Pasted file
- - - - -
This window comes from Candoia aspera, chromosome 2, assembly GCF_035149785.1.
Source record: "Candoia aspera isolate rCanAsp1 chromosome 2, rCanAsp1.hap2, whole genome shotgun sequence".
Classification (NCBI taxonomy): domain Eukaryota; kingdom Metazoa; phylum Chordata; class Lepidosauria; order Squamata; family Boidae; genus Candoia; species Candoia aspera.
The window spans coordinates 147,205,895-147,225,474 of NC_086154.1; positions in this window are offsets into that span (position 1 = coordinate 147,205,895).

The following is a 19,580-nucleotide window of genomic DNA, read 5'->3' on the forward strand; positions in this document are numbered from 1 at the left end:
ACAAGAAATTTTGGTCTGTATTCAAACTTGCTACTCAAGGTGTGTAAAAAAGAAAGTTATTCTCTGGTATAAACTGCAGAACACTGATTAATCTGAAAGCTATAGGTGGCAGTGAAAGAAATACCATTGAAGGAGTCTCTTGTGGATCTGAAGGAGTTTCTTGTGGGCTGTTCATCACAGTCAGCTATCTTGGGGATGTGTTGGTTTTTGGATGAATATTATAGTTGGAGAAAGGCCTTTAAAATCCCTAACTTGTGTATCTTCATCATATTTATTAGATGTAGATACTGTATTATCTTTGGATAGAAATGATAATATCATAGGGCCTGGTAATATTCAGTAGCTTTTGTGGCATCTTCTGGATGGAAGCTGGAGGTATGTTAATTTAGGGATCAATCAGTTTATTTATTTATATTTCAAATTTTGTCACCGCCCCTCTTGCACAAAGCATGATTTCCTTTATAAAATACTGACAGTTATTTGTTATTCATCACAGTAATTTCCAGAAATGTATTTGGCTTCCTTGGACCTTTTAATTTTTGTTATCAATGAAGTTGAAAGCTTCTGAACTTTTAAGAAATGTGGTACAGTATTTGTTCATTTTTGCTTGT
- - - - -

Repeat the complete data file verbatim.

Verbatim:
This window comes from Candoia aspera, chromosome 2, assembly GCF_035149785.1.
Source record: "Candoia aspera isolate rCanAsp1 chromosome 2, rCanAsp1.hap2, whole genome shotgun sequence".
Classification (NCBI taxonomy): domain Eukaryota; kingdom Metazoa; phylum Chordata; class Lepidosauria; order Squamata; family Boidae; genus Candoia; species Candoia aspera.
The window spans coordinates 147,205,895-147,225,474 of NC_086154.1; positions in this window are offsets into that span (position 1 = coordinate 147,205,895).

The following is a 19,580-nucleotide window of genomic DNA, read 5'->3' on the forward strand; positions in this document are numbered from 1 at the left end:
ACAAGAAATTTTGGTCTGTATTCAAACTTGCTACTCAAGGTGTGTAAAAAAGAAAGTTATTCTCTGGTATAAACTGCAGAACACTGATTAATCTGAAAGCTATAGGTGGCAGTGAAAGAAATACCATTGAAGGAGTCTCTTGTGGATCTGAAGGAGTTTCTTGTGGGCTGTTCATCACAGTCAGCTATCTTGGGGATGTGTTGGTTTTTGGATGAATATTATAGTTGGAGAAAGGCCTTTAAAATCCCTAACTTGTGTATCTTCATCATATTTATTAGATGTAGATACTGTATTATCTTTGGATAGAAATGATAATATCATAGGGCCTGGTAATATTCAGTAGCTTTTGTGGCATCTTCTGGATGGAAGCTGGAGGTATGTTAATTTAGGGATCAATCAGTTTATTTATTTATATTTCAAATTTTGTCACCGCCCCTCTTGCACAAAGCATGATTTCCTTTATAAAATACTGACAGTTATTTGTTATTCATCACAGTAATTTCCAGAAATGTATTTGGCTTCCTTGGACCTTTTAATTTTTGTTATCAATGAAGTTGAAAGCTTCTGAACTTTTAAGAAATGTGGTACAGTATTTGTTCATTTTTGCTTGT